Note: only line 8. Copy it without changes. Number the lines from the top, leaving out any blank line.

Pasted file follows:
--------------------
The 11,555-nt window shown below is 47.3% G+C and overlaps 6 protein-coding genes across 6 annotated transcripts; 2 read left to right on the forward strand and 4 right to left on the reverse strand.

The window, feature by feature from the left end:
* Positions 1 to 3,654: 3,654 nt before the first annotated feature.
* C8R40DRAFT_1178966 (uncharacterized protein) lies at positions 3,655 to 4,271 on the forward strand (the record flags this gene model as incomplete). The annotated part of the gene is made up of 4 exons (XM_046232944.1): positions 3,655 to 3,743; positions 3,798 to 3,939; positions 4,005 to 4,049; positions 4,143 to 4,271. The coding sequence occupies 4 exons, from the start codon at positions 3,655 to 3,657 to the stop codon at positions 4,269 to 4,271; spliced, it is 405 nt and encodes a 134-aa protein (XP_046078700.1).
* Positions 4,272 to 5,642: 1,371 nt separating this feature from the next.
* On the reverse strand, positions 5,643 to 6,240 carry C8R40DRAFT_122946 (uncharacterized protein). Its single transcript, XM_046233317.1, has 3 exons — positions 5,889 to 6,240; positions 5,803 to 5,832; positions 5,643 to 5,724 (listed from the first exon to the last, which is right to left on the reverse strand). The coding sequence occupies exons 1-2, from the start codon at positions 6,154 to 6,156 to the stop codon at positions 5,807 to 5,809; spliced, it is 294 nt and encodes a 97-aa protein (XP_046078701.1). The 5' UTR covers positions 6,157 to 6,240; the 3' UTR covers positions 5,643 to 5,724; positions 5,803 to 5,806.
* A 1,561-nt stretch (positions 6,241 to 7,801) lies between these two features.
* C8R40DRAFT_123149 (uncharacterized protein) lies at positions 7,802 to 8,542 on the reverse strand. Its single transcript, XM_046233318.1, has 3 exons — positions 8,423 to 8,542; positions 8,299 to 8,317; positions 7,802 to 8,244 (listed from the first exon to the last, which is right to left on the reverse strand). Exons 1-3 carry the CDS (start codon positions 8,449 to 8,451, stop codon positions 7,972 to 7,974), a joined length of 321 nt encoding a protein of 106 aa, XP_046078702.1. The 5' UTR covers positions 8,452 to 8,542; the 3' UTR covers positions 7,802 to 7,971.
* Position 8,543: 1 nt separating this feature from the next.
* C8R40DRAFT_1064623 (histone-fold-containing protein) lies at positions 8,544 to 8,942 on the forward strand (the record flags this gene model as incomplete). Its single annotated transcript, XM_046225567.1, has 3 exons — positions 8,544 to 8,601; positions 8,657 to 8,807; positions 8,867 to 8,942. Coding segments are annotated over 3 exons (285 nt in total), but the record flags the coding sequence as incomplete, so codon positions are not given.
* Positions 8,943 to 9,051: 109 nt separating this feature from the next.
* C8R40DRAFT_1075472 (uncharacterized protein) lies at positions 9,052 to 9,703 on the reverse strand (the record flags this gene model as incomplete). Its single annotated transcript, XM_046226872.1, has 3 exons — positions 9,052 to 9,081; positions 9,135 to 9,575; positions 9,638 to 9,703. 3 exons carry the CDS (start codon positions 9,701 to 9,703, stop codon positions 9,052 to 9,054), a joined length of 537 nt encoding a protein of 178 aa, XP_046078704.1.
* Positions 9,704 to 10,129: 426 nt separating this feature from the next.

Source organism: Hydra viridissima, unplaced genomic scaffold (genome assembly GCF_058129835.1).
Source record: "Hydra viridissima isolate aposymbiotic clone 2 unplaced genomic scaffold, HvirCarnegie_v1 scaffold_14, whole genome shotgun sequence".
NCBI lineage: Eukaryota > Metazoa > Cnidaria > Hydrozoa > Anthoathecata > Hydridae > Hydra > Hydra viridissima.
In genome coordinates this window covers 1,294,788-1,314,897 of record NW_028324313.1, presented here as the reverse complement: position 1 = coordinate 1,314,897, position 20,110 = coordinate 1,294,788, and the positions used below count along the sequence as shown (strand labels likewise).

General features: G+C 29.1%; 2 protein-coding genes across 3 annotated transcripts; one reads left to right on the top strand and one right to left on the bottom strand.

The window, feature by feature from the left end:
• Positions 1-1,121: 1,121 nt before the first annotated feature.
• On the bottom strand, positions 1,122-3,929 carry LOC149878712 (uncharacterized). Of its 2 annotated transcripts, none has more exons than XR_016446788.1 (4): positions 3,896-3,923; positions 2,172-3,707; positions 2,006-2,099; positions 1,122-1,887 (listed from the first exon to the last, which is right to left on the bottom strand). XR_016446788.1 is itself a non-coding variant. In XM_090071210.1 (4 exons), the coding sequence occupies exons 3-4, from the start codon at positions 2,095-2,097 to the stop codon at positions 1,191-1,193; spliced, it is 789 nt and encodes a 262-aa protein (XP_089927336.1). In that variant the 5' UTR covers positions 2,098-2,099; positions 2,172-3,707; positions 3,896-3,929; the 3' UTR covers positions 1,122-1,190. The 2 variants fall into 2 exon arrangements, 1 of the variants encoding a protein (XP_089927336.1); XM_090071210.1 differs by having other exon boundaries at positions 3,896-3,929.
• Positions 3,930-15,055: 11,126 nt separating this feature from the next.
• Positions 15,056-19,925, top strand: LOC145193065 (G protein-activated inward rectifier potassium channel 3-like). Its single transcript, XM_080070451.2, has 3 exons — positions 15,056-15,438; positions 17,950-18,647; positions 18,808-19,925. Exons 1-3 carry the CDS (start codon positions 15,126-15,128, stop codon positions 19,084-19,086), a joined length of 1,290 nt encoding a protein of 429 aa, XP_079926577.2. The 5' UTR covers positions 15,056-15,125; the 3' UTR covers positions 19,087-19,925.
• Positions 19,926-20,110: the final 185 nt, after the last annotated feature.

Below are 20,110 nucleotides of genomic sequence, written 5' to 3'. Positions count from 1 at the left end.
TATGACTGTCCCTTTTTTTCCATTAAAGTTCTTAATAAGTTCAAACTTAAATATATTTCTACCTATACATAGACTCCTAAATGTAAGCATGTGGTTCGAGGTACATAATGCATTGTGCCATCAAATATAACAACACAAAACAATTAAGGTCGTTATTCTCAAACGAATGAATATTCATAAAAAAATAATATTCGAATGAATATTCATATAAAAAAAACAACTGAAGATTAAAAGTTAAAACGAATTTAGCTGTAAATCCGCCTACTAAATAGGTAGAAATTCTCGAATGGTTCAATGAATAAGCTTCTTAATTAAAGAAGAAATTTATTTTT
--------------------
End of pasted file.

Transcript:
* C8R40DRAFT_123149 (uncharacterized protein) lies at positions 7,802 to 8,542 on the reverse strand. Its single transcript, XM_046233318.1, has 3 exons — positions 8,423 to 8,542; positions 8,299 to 8,317; positions 7,802 to 8,244 (listed from the first exon to the last, which is right to left on the reverse strand). Exons 1-3 carry the CDS (start codon positions 8,449 to 8,451, stop codon positions 7,972 to 7,974), a joined length of 321 nt encoding a protein of 106 aa, XP_046078702.1. The 5' UTR covers positions 8,452 to 8,542; the 3' UTR covers positions 7,802 to 7,971.